Designed in collaboration with the US military, the result is a sim halfway between a Gulf War RTS and a triggerless version of Counter-Strike. As such, there is no other game out there like it, but does that mean it's good? On most fronts, the answer is yes, but there are pockets of strong resistance, especially with the longevity and dialogue.
The setting is the mythical Zekistan and more specifically, its capital Zafarra. A ruthless dictator has cheesed Uncle Sam off and as you progress through the 11 missions, he represents your ultimate goal. For each mission, your task is simple: lead a squad of infantrymen through mazelike streets towards an objective. On the way, avoid gunfire from the friendly neighborhood militia, ignore the pleas of the locals to pack up and leave, keep your men alive, and complete said objectives. Sounds easy? Wrong. You would be well advised to play through all five (count them) training missions in order to master the gameplay.
This in itself, is very impressive, especially considering that you don't do any trigger pulling yourself. Instead, FSW puts you in command of a squad of two four-man teams.
Thankfully, the controls and interface are extremely intuitive. In squad formation you can move your men across terrain in accordance with your line-of-sight via two-by-two 'bounding' or as a squad. The camera inhibits these movements as, although it is free-roaming, it pivots upon your squad. Once in position, they will automatically fall into a formation based on the terrain. You can then change the arrangement and field-of-view for each individual squad member, lob grenades at entrenched enemies, hold fire to avoid civilians and even help the wounded.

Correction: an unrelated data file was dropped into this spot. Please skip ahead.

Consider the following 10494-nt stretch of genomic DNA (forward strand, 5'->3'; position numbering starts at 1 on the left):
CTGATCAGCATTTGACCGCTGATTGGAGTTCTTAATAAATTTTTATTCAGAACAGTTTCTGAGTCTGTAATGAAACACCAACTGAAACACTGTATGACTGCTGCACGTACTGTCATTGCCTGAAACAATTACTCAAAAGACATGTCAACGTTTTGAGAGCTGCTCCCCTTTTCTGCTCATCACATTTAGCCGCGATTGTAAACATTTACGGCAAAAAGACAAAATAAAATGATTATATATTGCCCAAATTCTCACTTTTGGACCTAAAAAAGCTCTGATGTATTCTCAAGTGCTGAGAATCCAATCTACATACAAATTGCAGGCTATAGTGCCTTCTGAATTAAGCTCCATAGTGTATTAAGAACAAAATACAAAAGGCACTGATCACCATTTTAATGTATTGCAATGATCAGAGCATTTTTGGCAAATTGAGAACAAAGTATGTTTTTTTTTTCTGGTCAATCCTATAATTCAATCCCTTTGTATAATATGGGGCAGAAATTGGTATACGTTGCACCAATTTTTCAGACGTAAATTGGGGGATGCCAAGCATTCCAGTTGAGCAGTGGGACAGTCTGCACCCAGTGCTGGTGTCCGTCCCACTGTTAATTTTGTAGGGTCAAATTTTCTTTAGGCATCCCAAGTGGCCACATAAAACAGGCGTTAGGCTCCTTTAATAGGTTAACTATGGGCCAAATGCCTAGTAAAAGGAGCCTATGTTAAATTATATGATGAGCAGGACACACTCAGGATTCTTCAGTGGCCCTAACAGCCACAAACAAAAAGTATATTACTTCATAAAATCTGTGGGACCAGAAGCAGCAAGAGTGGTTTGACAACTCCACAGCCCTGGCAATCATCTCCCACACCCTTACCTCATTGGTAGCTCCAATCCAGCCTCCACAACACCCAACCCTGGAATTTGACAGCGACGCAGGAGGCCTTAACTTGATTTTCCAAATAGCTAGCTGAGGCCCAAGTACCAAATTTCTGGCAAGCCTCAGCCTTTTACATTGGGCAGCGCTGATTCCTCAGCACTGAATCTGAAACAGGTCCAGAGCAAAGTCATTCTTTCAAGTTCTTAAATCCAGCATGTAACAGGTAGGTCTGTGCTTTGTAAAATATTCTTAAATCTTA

Longevity is clearly FSW's biggest blemish. Some of the missions are a cake-walk and while others will give what remains of your brain a hefty workout. Pandemic are promising extra missions via Xbox Live and you can, of course, even hook up a friend for some co-op.
Visually, however, things are quite spectacular. Your squad members are wonderfully detailed and their animations flow with precision. The SFX are equally impressive, you distinctly notice changes in pitch and panic in your troops, depending on their personalities and skill. A very nice touch, so it's a shame that the dialogue is so repetitive.
Still, you cannot fault FSW's originality. As the camera jogs along with your men as they approach a wall, then peers around the corner only to snap back under a hail of bullets, it's truly exhilarating.
Score CardVisuals: Excellent terrain and character detail
Audio: Some dialogue may be a little repetitive
Gameplay: Immersive and satisfying
Developer: Pandemic Studios